variant) in principle would achieve TMTO resistance faster than
yescrypt. Then, it *might* be fair to compare, say, Lyra2 with 7/6
passes through memory ("T=1/6") versus yescrypt with 4/3 passes through
memory ("T=0").  Again, that does not necessarily balance the scale
toward Lyra2, as it may very well be wasting cycles with memory-related
operations trying to provide TMTO resistance, when it could be less
TMTO-resistant per hashing operation and simply do more hashes.
Nevertheless, this design choice was taken after we observed that Lyra2
could achieve high speed even with good TMTO resistance, which also
means exploring a resource that has lower probability to be explored
better (e.g., with faster technology) by attackers than by legitimate
users: memory.

Without further experimentation, however, I do not feel comfortable
speculating further on potential drawbacks of each approach, though. I
can only say that we do pay a price in terms of performance trying to
provide some cache-timing resistance, while it might be better to go
with Argon2's approach of separating things in "d" and "i" (explaining
the difference to users, however, may not be very easy).

Anyhow, I do not think t_min is critical for any scheme during the
competition itself: a better understanding on attacks may motivate
authors to set it higher or lower, and the final decision of what should
be the minimum is probably something that needs to be discussed and
sanctioned by the PHC panel together with the authors and the community
in general. SHA-3's capacity is an example of such after-competition
effort: although it is probably a bad example due to the debatable
choices NIST tried to push, the idea of "fixing some knobs" after a
scheme was selected is not bad per se. And that is also why comparisons
with a similar number of passes through memory are useful, even if not
definitive to say which scheme is "the best".

>
> I currently recommend that yescrypt be used with t=0 unless more time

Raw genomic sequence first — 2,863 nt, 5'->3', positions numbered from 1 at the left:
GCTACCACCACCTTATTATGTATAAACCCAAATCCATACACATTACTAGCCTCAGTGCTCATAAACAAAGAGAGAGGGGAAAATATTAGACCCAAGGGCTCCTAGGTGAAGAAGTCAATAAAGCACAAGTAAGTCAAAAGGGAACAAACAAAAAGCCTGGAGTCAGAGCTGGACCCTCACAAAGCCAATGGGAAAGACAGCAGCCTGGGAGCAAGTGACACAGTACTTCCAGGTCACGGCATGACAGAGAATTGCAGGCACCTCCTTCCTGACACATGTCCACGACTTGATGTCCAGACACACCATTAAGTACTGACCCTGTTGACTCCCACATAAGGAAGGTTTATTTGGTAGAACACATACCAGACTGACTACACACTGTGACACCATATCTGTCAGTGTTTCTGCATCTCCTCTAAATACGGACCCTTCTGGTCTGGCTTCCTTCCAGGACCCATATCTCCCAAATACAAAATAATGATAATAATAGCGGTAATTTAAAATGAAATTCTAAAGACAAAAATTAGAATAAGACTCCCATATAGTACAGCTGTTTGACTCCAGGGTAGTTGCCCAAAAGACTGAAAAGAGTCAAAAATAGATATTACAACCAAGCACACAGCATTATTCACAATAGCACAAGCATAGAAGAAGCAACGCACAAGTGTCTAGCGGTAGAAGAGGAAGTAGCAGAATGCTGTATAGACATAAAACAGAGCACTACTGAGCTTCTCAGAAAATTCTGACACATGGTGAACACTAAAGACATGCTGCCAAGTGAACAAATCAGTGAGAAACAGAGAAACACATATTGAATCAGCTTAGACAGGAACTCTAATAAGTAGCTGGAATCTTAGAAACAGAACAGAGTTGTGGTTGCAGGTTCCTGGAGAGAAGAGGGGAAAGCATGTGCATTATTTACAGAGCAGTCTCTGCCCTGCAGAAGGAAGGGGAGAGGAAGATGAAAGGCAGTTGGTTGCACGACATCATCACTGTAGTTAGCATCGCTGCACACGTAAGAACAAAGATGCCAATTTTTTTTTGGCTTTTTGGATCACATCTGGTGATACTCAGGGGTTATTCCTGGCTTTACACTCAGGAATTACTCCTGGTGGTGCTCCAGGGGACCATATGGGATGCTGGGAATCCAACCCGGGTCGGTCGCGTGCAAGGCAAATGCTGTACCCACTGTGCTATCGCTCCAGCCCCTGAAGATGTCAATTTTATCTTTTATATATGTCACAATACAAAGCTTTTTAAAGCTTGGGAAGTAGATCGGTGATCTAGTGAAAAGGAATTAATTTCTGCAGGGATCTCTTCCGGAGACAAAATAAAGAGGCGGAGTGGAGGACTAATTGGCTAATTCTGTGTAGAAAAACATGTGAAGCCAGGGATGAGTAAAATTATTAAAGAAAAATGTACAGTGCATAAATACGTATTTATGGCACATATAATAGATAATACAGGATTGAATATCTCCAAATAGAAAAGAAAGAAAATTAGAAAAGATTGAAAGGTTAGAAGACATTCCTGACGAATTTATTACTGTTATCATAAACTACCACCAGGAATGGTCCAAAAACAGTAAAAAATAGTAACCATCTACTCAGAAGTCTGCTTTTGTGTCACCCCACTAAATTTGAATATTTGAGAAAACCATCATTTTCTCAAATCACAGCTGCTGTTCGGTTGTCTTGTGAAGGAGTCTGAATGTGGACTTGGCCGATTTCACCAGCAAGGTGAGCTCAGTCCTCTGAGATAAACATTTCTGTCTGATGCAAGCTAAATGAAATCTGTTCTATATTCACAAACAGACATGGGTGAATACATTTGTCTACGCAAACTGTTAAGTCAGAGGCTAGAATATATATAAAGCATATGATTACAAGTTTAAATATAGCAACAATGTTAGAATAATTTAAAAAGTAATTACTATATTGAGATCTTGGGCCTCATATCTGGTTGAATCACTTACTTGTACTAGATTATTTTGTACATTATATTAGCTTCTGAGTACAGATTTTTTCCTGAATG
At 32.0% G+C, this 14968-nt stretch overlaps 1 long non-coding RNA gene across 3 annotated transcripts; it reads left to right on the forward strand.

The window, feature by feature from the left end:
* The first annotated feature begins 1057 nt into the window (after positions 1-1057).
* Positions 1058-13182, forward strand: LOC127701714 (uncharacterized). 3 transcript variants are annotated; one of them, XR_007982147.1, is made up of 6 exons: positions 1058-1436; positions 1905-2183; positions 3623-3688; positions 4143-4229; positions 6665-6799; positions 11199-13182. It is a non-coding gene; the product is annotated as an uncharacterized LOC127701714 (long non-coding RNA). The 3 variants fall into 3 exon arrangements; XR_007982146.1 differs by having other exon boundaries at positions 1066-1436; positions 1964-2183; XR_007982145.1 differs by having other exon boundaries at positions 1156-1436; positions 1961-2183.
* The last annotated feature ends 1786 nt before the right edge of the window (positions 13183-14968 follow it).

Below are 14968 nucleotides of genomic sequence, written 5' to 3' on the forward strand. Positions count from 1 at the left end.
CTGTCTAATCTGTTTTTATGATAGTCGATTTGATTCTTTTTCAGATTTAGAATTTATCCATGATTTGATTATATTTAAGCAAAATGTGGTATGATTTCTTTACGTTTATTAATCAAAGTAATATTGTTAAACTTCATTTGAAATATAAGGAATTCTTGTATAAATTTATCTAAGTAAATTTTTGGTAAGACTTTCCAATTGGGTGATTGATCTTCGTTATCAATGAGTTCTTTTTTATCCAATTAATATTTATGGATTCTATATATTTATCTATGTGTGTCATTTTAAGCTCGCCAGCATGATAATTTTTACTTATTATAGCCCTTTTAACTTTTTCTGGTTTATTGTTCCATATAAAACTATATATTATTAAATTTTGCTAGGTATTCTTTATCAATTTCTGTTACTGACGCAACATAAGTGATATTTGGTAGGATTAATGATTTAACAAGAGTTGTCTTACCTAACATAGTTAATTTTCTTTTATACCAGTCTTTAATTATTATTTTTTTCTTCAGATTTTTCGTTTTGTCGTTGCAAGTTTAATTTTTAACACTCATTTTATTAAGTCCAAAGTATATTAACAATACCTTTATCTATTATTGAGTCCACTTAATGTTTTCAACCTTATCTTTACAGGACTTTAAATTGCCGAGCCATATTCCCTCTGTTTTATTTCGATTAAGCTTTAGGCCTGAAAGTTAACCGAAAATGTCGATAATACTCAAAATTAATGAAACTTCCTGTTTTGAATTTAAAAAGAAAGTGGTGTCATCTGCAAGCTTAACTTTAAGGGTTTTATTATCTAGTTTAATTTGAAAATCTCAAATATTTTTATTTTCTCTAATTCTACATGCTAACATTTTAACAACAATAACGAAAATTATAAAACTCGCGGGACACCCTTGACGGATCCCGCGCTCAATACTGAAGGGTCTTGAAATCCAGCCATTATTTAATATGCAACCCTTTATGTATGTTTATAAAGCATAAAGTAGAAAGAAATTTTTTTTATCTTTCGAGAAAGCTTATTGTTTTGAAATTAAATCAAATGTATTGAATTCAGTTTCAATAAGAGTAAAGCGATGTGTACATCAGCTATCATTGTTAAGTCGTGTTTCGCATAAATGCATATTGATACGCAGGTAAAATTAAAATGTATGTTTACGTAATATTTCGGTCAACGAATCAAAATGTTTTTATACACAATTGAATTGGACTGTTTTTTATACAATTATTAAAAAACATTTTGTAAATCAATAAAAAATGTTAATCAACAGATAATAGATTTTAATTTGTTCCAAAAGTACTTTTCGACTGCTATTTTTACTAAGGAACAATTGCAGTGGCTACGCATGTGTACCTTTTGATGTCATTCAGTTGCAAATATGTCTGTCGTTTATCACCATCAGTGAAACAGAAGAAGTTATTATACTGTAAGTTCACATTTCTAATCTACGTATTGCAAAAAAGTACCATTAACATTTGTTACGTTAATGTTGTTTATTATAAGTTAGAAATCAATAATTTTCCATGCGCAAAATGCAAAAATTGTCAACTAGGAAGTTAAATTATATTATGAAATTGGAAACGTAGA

> can be spent and more memory can't be in a given case.
>

That is reasonable. I'm just not sure what is the "security margin" in
practice (again, because computing time*memory cost is
technology-dependent). Just to avoid misunderstandings: no FUD intended
here! Unless someone can come up with an effective attack, there is no
reason to think yescrypt's assumptions are wrong, so t=0 may be
perfectly safe.

>> - For 1 thread ("p1") with different passes through memory: say,
>> yescrypt with T=0 does 4/3 passes though memory with 12 MUL+ADD+XOR,
>> while Lyra2 with T=1 and BlaMka makes 2 passes through memory with 8
>> MUL+ADD+XOR are comparable (?) in terms of compute-time latency (4/3*12
>> = 2*8 = 16). Lyra2 in this case is slightly (3%) slower. Given the low
>> difference, the reason is probably related to bandwidth usage, because
>> Lyra2 purposely uses more bandwidth in this scenario: namely, it makes 2
>> writes per call of the underlying hash instead of 1, and 4 reads (2 from
>> cache and 2 from memory) instead of 2. I'm not sure if that is good or
>> bad, but improvements on memory bandwidth are usually slower than on
>> computation power, so I would rather say it is good in terms of attack
>> resistance, as it limits an attacker's parallelism ability.
>
> This makes sense, but you also need to factor in yescrypt's S-box lookups.

I agree this factor is likely to play a role. However, Bill reported a
long time ago speed-ups of ~20% if Lyra2 reduced its number of memory
writes when no parallelism is employed. We preferred not do so in the
1-threaded version, however, because we _wanted_ attackers to run into
memory bounds as soon as possible (again, because users and attackers

Nevertheless, that discussion and further tests motivated a bandwidth
reduction for higher p, which justifies the better results for p > 1:
the extra cores provide both the higher bandwidth usage we wanted and
similar TMTO security margins. The side effects are, however:

1) It does become memory bound with degrees of parallelism higher than ~4

2) More parallelism allows better performance of attacks using GPUs